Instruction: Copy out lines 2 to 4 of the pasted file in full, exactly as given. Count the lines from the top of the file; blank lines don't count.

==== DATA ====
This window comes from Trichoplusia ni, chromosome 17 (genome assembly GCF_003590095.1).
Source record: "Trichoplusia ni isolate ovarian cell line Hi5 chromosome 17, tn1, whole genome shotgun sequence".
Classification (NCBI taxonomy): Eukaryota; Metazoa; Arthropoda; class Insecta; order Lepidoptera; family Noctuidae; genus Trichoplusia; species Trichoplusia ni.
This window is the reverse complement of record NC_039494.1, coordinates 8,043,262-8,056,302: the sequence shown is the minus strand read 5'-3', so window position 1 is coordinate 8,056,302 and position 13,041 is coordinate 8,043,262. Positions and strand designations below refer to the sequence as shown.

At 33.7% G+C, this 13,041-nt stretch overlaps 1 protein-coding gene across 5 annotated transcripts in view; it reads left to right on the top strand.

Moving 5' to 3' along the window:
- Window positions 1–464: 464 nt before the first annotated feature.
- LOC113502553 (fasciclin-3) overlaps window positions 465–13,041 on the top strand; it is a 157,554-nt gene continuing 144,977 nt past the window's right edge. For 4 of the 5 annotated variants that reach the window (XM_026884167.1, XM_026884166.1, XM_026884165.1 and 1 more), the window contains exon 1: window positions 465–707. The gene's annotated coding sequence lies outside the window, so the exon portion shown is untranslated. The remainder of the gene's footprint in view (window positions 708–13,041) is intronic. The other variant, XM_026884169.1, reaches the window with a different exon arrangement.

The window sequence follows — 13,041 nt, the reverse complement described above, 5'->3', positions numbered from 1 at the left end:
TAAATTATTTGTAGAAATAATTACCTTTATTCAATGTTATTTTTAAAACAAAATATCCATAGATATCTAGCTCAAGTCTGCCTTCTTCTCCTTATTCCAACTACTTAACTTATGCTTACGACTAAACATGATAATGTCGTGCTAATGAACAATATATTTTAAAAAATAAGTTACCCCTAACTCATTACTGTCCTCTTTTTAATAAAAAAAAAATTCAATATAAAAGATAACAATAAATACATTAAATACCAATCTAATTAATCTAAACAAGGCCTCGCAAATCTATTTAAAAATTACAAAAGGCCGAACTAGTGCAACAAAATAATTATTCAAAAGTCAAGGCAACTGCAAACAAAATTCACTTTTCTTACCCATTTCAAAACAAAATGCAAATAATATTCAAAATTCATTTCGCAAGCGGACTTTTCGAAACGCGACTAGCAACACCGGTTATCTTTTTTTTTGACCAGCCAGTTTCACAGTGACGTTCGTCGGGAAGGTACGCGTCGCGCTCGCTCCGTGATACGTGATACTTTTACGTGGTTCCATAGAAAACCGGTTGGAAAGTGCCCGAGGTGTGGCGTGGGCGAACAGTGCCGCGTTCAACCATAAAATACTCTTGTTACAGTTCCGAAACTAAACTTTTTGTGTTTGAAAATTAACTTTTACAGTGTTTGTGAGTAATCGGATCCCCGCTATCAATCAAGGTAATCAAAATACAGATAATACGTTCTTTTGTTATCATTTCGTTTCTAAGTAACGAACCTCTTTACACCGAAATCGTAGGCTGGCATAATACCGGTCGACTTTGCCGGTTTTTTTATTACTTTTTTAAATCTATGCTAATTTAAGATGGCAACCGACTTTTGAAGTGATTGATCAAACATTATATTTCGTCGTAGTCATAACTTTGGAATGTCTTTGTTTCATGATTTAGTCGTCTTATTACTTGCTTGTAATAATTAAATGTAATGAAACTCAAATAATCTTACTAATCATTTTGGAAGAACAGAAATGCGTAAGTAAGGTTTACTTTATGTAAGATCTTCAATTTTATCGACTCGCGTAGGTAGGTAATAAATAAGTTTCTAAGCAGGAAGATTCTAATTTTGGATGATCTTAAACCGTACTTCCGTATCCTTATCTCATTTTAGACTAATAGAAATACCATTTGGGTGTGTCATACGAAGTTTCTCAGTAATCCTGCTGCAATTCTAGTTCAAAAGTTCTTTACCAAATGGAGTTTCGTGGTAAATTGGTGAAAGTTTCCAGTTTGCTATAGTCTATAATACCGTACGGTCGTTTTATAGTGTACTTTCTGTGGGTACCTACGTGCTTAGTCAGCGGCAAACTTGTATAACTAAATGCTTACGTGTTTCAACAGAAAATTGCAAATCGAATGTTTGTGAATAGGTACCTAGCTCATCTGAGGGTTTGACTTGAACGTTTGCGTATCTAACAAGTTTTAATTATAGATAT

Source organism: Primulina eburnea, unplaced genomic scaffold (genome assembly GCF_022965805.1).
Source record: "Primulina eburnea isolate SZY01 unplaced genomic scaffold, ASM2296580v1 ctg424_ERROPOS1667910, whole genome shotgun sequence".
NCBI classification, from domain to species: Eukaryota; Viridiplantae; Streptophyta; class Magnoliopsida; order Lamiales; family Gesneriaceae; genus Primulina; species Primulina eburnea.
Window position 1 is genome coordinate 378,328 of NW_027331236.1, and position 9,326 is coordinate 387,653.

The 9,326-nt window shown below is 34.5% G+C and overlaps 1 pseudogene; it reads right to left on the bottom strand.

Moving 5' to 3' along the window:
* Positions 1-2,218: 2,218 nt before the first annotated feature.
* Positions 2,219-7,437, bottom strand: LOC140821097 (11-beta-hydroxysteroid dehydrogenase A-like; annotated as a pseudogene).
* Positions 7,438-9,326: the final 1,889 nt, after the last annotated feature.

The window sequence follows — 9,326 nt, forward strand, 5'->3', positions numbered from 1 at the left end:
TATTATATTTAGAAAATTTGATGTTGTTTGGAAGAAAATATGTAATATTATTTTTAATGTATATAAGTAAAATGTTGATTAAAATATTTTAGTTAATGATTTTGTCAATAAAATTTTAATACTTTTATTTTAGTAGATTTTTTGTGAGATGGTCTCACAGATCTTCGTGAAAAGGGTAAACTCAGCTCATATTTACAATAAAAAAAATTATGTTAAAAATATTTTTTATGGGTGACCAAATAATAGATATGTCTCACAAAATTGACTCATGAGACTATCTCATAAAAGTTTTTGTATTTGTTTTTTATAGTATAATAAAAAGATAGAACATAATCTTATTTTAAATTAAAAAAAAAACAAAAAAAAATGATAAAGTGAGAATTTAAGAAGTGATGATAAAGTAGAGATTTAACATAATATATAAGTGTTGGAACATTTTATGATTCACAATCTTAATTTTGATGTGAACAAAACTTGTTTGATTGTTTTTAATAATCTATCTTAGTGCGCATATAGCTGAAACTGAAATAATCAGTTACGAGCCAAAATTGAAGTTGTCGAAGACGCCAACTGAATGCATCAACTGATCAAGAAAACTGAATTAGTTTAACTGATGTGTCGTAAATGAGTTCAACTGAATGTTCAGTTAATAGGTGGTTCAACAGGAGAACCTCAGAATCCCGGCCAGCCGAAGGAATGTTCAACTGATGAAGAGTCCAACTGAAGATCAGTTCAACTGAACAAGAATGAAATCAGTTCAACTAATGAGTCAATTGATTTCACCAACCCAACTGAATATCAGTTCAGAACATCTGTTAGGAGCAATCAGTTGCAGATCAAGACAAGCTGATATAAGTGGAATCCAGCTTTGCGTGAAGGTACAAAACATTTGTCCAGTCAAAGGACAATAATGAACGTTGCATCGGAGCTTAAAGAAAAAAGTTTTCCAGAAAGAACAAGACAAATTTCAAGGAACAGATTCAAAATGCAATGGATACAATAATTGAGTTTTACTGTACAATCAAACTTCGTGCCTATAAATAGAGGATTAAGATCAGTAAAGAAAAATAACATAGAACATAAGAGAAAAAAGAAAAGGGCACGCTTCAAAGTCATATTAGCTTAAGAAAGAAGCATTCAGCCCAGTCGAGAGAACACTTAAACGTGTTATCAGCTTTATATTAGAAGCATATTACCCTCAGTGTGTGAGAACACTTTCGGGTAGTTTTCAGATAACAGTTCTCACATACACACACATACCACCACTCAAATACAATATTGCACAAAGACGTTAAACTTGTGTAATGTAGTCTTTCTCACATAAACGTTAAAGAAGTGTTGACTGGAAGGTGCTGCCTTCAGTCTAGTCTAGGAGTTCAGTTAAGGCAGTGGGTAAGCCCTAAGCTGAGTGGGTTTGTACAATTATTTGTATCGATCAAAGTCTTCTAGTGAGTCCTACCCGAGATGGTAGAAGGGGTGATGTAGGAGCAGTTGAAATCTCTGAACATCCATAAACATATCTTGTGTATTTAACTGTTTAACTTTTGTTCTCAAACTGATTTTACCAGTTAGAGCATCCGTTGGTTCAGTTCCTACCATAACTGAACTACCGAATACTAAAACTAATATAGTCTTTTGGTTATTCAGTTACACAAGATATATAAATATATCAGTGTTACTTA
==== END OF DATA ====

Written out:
Source record: "Trichoplusia ni isolate ovarian cell line Hi5 chromosome 17, tn1, whole genome shotgun sequence".
Classification (NCBI taxonomy): Eukaryota; Metazoa; Arthropoda; class Insecta; order Lepidoptera; family Noctuidae; genus Trichoplusia; species Trichoplusia ni.
This window is the reverse complement of record NC_039494.1, coordinates 8,043,262-8,056,302: the sequence shown is the minus strand read 5'-3', so window position 1 is coordinate 8,056,302 and position 13,041 is coordinate 8,043,262. Positions and strand designations below refer to the sequence as shown.